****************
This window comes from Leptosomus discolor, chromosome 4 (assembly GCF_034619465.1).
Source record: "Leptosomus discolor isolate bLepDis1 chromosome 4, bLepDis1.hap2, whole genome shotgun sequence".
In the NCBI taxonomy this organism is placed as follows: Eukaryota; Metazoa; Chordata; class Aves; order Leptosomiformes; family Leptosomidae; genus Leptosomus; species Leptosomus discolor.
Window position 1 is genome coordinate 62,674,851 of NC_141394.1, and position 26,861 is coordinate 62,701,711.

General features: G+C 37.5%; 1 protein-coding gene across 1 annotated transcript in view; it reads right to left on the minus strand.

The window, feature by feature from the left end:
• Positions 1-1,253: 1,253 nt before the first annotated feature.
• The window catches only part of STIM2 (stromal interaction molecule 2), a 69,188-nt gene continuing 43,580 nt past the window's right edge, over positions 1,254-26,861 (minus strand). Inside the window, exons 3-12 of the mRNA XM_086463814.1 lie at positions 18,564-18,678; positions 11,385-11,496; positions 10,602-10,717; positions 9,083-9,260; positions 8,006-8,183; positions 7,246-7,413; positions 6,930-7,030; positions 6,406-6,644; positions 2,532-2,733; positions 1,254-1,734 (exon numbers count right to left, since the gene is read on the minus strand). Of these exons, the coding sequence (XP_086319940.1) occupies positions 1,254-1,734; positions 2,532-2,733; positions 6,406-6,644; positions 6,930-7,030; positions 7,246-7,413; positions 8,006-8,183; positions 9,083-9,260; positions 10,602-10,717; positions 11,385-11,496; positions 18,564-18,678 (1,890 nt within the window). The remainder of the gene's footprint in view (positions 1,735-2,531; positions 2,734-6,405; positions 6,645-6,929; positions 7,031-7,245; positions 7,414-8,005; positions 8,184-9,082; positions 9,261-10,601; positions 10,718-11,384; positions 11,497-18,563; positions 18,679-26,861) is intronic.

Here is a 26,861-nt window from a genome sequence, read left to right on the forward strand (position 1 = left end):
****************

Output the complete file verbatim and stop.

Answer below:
This window comes from Leptosomus discolor, chromosome 4 (assembly GCF_034619465.1).
Source record: "Leptosomus discolor isolate bLepDis1 chromosome 4, bLepDis1.hap2, whole genome shotgun sequence".
In the NCBI taxonomy this organism is placed as follows: Eukaryota; Metazoa; Chordata; class Aves; order Leptosomiformes; family Leptosomidae; genus Leptosomus; species Leptosomus discolor.
Window position 1 is genome coordinate 62,674,851 of NC_141394.1, and position 26,861 is coordinate 62,701,711.

General features: G+C 37.5%; 1 protein-coding gene across 1 annotated transcript in view; it reads right to left on the minus strand.

The window, feature by feature from the left end:
• Positions 1-1,253: 1,253 nt before the first annotated feature.
• The window catches only part of STIM2 (stromal interaction molecule 2), a 69,188-nt gene continuing 43,580 nt past the window's right edge, over positions 1,254-26,861 (minus strand). Inside the window, exons 3-12 of the mRNA XM_086463814.1 lie at positions 18,564-18,678; positions 11,385-11,496; positions 10,602-10,717; positions 9,083-9,260; positions 8,006-8,183; positions 7,246-7,413; positions 6,930-7,030; positions 6,406-6,644; positions 2,532-2,733; positions 1,254-1,734 (exon numbers count right to left, since the gene is read on the minus strand). Of these exons, the coding sequence (XP_086319940.1) occupies positions 1,254-1,734; positions 2,532-2,733; positions 6,406-6,644; positions 6,930-7,030; positions 7,246-7,413; positions 8,006-8,183; positions 9,083-9,260; positions 10,602-10,717; positions 11,385-11,496; positions 18,564-18,678 (1,890 nt within the window). The remainder of the gene's footprint in view (positions 1,735-2,531; positions 2,734-6,405; positions 6,645-6,929; positions 7,031-7,245; positions 7,414-8,005; positions 8,184-9,082; positions 9,261-10,601; positions 10,718-11,384; positions 11,497-18,563; positions 18,679-26,861) is intronic.

Here is a 26,861-nt window from a genome sequence, read left to right on the forward strand (position 1 = left end):